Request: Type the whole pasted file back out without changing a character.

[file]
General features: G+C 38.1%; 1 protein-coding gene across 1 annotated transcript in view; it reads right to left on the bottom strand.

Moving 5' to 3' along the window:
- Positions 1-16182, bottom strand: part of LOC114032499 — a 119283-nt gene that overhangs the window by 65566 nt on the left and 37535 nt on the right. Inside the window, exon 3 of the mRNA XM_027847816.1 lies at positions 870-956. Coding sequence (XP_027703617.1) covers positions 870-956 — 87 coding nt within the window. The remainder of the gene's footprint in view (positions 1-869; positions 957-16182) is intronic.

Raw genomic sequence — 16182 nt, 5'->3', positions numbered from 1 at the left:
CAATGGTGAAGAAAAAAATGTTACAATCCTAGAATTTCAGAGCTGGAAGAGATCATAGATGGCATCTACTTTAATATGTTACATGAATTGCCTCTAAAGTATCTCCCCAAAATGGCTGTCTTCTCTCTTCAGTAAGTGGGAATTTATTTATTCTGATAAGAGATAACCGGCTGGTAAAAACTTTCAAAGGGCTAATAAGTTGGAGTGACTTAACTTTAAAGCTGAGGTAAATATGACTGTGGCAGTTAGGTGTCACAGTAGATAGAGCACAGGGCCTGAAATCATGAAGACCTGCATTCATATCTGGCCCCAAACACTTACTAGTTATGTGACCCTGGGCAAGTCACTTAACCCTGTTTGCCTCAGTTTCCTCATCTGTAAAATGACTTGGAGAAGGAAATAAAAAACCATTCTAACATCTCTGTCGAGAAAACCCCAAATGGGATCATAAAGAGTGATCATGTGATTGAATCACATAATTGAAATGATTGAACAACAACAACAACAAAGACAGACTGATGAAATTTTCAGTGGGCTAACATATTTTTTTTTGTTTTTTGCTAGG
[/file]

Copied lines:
General features: G+C 38.1%; 1 protein-coding gene across 1 annotated transcript in view; it reads right to left on the bottom strand.

Moving 5' to 3' along the window:
- Positions 1-16182, bottom strand: part of LOC114032499 — a 119283-nt gene that overhangs the window by 65566 nt on the left and 37535 nt on the right. Inside the window, exon 3 of the mRNA XM_027847816.1 lies at positions 870-956. Coding sequence (XP_027703617.1) covers positions 870-956 — 87 coding nt within the window. The remainder of the gene's footprint in view (positions 1-869; positions 957-16182) is intronic.

Raw genomic sequence — 16182 nt, 5'->3', positions numbered from 1 at the left:
CAATGGTGAAGAAAAAAATGTTACAATCCTAGAATTTCAGAGCTGGAAGAGATCATAGATGGCATCTACTTTAATATGTTACATGAATTGCCTCTAAAGTATCTCCCCAAAATGGCTGTCTTCTCTCTTCAGTAAGTGGGAATTTATTTATTCTGATAAGAGATAACCGGCTGGTAAAAACTTTCAAAGGGCTAATAAGTTGGAGTGACTTAACTTTAAAGCTGAGGTAAATATGACTGTGGCAGTTAGGTGTCACAGTAGATAGAGCACAGGGCCTGAAATCATGAAGACCTGCATTCATATCTGGCCCCAAACACTTACTAGTTATGTGACCCTGGGCAAGTCACTTAACCCTGTTTGCCTCAGTTTCCTCATCTGTAAAATGACTTGGAGAAGGAAATAAAAAACCATTCTAACATCTCTGTCGAGAAAACCCCAAATGGGATCATAAAGAGTGATCATGTGATTGAATCACATAATTGAAATGATTGAACAACAACAACAACAAAGACAGACTGATGAAATTTTCAGTGGGCTAACATATTTTTTTTTGTTTTTTGCTAGG